228 main

Louisville, My Home Sweet Home

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Planning to work to age 92 has a side effect: there is no date any time soon after which I can do what I want. Cathy and I knew this. A decade ago we figured out that we needed to have some fun along the way. That’s how the whole snowbird plan got started.

Snowbirds are people who go south for part or all of the winter, migrating north to their homes in the spring. We began doing that in 2010, for a few winter months. It was the best of both worlds. We had our home in Nebraska to enjoy most of the year, close to friends and family, and a place to get some weeks of warmth in the dead of winter.

A couple years after we began this, Cathy’s health went south. She was diagnosed with a slew of pretty awful lung conditions. We were able to continue our snowbird routine. Her rising need for oxygen eventually made flying impossible, so we simply drove back and forth.

Three years ago, things got to where long road trips were no longer possible. She had to choose where to live. The specialists who saved her life and continued to treat her are in the south. And Nebraska winter weather could be fatal in a power outage or a stalled car. Staying in the south became a matter of medical necessity for Cathy.

At the same time, health insurance paid the bills for stuff that kept Cathy alive. My small group policy required me to maintain Nebraska residency. And I needed to be in the shop at 228 Main Street for a bit every month. (Our work for you helped Cathy, because it’s expensive to be sick.) I became a long-range commuter. Cathy could remain in the warmth and I could keep the business end going.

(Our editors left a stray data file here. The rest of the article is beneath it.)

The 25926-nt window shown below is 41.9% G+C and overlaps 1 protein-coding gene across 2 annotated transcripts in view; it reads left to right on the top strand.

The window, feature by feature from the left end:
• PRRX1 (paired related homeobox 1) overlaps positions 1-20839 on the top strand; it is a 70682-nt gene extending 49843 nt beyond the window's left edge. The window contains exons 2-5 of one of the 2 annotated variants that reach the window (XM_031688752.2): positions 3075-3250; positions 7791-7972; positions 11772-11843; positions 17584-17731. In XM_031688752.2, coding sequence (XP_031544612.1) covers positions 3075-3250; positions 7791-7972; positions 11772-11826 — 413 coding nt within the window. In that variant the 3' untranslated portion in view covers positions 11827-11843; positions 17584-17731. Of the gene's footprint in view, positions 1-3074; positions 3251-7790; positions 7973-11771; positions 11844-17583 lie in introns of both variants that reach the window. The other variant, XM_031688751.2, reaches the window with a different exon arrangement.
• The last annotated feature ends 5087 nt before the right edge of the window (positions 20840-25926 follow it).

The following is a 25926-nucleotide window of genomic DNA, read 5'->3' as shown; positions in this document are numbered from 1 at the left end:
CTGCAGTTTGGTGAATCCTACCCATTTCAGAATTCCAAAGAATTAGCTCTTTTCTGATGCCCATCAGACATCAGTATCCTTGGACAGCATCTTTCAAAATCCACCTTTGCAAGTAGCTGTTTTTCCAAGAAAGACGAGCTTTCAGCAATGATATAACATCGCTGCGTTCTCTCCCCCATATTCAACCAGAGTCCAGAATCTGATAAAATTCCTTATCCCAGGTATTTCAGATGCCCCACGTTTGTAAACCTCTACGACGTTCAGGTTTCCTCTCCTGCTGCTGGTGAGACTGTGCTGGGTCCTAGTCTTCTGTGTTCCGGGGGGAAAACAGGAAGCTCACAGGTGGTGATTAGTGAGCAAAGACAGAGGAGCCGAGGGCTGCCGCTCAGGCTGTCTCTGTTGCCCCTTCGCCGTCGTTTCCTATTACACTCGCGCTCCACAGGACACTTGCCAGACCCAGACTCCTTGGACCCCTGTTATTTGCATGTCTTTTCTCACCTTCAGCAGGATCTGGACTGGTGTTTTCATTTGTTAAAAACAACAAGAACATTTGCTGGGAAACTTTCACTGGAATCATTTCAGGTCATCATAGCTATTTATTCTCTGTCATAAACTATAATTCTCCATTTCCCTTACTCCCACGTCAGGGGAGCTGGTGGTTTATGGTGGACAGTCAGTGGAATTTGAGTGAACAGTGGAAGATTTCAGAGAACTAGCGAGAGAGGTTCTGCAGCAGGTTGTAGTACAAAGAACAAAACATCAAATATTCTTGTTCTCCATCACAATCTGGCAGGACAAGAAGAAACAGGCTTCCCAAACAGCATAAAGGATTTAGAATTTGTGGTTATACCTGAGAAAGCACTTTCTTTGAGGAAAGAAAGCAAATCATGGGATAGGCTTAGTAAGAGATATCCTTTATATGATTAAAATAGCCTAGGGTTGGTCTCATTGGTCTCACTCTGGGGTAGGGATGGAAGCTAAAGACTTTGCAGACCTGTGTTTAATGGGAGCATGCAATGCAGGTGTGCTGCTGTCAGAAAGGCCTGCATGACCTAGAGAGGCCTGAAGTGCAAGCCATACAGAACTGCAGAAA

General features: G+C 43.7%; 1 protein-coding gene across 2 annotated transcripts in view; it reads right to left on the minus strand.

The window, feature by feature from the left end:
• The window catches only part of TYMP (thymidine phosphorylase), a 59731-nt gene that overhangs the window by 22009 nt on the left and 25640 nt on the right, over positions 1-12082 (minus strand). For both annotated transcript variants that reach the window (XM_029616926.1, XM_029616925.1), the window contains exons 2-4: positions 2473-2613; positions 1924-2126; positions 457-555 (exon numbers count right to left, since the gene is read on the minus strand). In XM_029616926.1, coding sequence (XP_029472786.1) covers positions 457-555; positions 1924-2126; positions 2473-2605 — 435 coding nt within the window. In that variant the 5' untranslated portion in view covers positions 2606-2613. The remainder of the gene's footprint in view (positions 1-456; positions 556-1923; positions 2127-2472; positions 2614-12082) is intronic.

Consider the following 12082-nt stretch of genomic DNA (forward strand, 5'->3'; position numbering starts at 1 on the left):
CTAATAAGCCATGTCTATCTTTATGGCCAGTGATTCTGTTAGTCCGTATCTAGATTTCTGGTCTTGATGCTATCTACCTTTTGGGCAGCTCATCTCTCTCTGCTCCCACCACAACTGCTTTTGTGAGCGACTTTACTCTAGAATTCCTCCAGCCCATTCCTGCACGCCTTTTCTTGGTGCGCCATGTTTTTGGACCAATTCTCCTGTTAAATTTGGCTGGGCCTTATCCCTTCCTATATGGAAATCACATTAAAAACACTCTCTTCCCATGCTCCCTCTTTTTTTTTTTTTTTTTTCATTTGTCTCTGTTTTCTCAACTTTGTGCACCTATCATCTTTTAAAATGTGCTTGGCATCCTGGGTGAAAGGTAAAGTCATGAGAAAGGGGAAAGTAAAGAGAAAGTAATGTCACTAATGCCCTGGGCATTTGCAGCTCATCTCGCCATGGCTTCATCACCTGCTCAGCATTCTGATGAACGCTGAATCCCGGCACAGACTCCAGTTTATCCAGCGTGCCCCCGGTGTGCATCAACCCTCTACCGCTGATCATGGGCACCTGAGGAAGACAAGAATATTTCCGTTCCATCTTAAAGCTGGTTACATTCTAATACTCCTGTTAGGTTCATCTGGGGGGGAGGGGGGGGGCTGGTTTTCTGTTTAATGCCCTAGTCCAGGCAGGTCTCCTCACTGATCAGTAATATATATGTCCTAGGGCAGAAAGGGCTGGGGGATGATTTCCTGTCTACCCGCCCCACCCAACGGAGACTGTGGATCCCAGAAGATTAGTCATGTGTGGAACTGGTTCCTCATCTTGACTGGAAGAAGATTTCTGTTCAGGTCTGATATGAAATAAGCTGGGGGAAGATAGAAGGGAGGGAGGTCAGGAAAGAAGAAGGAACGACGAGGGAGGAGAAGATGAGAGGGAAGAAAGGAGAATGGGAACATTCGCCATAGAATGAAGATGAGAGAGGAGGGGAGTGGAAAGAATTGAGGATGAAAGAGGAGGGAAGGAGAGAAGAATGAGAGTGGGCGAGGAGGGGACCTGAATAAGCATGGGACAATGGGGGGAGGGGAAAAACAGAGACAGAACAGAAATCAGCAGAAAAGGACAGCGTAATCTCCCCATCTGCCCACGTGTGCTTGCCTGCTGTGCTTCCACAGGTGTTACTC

Cathy got extra years of life with the help of Florida weather and Florida doctors—important years, in which children got married and grandbabies were born. With her passing, I can focus again on life in Louisville, my home. I’ll be selling Cathy’s Florida house – it’s too much, and in the wrong place.

We have come full circle, back to the original situation. I’m going to work to age 92, so I need to figure out how to have some fun along the way. Bottom line, I’ll be spending much more time at home in Louisville.

Clients, if you would like to talk about this or anything else, please email us or call.

All That And More!

© Can Stock Photo / Irochka

The narrow part of our duties here at 228 Main is striving to grow your buckets. (By this we mean trying to help you build your financial wealth.) But a much broader range of topics comes into play.

The next layer out from investment research and portfolio management, equally important, is effective investing behavior. Some of you seem to have been born with great instincts; others have proved to be trainable. We invest energy and time into describing what effective investing requires, as accurately as we are able, to help you be sure we are all on the same page.